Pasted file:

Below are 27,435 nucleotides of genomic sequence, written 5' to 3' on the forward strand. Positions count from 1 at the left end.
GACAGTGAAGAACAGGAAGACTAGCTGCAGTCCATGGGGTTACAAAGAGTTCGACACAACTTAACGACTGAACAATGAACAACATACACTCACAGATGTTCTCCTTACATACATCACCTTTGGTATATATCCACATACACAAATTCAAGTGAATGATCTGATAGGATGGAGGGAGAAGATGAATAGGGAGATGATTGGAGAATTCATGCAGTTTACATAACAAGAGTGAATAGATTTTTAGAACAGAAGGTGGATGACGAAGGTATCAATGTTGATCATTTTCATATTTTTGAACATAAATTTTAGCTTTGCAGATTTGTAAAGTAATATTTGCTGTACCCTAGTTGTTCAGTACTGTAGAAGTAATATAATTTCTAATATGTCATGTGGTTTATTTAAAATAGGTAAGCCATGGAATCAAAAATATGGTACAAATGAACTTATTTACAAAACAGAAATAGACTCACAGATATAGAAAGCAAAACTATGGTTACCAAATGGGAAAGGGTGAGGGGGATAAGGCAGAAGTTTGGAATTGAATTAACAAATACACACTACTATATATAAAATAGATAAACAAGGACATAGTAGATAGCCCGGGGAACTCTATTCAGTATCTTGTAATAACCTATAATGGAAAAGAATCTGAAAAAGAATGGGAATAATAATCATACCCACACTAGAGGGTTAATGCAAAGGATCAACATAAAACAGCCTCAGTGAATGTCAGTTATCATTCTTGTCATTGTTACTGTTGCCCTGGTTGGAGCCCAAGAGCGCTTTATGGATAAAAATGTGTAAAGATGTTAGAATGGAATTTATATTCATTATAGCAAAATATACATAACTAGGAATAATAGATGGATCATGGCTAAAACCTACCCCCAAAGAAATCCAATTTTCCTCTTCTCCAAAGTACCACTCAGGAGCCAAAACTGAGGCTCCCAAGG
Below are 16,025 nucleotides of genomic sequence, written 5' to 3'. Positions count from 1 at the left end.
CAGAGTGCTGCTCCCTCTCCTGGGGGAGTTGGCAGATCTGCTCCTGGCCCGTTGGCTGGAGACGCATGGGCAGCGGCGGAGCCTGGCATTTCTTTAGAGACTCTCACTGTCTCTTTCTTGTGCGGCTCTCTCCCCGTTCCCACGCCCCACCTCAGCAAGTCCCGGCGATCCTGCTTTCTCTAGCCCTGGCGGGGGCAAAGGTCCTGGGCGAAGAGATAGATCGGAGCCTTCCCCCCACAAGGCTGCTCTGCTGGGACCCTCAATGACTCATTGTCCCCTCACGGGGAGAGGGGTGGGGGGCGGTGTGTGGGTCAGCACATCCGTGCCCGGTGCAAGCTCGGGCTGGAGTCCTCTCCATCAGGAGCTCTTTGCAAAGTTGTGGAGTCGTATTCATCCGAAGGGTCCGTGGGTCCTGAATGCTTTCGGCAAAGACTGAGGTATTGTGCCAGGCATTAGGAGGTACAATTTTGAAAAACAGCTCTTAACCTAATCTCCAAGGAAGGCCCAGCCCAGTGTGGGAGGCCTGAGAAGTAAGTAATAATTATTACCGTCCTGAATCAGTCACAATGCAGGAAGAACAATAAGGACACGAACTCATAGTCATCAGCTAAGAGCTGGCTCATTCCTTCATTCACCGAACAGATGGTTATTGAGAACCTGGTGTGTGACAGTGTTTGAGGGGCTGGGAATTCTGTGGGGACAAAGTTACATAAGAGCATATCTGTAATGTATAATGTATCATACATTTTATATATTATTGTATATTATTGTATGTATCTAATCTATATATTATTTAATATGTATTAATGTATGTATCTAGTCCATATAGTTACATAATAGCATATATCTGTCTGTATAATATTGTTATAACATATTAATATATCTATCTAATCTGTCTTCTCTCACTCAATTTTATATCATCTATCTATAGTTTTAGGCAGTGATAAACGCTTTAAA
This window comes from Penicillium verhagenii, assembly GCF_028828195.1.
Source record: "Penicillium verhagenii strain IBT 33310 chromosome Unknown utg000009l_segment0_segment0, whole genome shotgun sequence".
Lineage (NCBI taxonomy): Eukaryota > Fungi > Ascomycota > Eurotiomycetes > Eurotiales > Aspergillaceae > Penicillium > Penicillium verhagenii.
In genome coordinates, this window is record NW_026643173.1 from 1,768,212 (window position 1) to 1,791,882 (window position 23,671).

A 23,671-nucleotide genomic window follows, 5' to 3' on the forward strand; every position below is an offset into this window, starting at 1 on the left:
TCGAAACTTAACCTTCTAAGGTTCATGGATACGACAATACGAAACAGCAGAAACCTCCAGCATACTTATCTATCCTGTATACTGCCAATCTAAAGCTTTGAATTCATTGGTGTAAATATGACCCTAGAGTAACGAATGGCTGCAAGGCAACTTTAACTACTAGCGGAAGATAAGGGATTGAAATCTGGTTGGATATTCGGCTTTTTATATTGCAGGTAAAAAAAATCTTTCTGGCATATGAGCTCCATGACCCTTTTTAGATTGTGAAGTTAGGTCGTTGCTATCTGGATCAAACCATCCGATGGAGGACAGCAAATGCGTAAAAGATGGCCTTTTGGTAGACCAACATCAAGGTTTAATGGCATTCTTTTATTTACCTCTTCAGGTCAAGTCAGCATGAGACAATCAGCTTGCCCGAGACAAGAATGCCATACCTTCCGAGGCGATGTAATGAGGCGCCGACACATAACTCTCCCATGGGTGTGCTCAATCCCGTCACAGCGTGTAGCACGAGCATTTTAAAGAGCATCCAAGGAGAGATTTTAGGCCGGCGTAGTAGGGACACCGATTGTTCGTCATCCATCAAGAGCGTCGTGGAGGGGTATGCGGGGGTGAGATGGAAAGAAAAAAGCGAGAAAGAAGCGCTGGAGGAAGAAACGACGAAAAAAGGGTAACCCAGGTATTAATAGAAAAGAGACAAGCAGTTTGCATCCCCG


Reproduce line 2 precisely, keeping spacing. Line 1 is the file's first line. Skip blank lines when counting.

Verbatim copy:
GACAGTGAAGAACAGGAAGACTAGCTGCAGTCCATGGGGTTACAAAGAGTTCGACACAACTTAACGACTGAACAATGAACAACATACACTCACAGATGTTCTCCTTACATACATCACCTTTGGTATATATCCACATACACAAATTCAAGTGAATGATCTGATAGGATGGAGGGAGAAGATGAATAGGGAGATGATTGGAGAATTCATGCAGTTTACATAACAAGAGTGAATAGATTTTTAGAACAGAAGGTGGATGACGAAGGTATCAATGTTGATCATTTTCATATTTTTGAACATAAATTTTAGCTTTGCAGATTTGTAAAGTAATATTTGCTGTACCCTAGTTGTTCAGTACTGTAGAAGTAATATAATTTCTAATATGTCATGTGGTTTATTTAAAATAGGTAAGCCATGGAATCAAAAATATGGTACAAATGAACTTATTTACAAAACAGAAATAGACTCACAGATATAGAAAGCAAAACTATGGTTACCAAATGGGAAAGGGTGAGGGGGATAAGGCAGAAGTTTGGAATTGAATTAACAAATACACACTACTATATATAAAATAGATAAACAAGGACATAGTAGATAGCCCGGGGAACTCTATTCAGTATCTTGTAATAACCTATAATGGAAAAGAATCTGAAAAAGAATGGGAATAATAATCATACCCACACTAGAGGGTTAATGCAAAGGATCAACATAAAACAGCCTCAGTGAATGTCAGTTATCATTCTTGTCATTGTTACTGTTGCCCTGGTTGGAGCCCAAGAGCGCTTTATGGATAAAAATGTGTAAAGATGTTAGAATGGAATTTATATTCATTATAGCAAAATATACATAACTAGGAATAATAGATGGATCATGGCTAAAACCTACCCCCAAAGAAATCCAATTTTCCTCTTCTCCAAAGTACCACTCAGGAGCCAAAACTGAGGCTCCCAAGG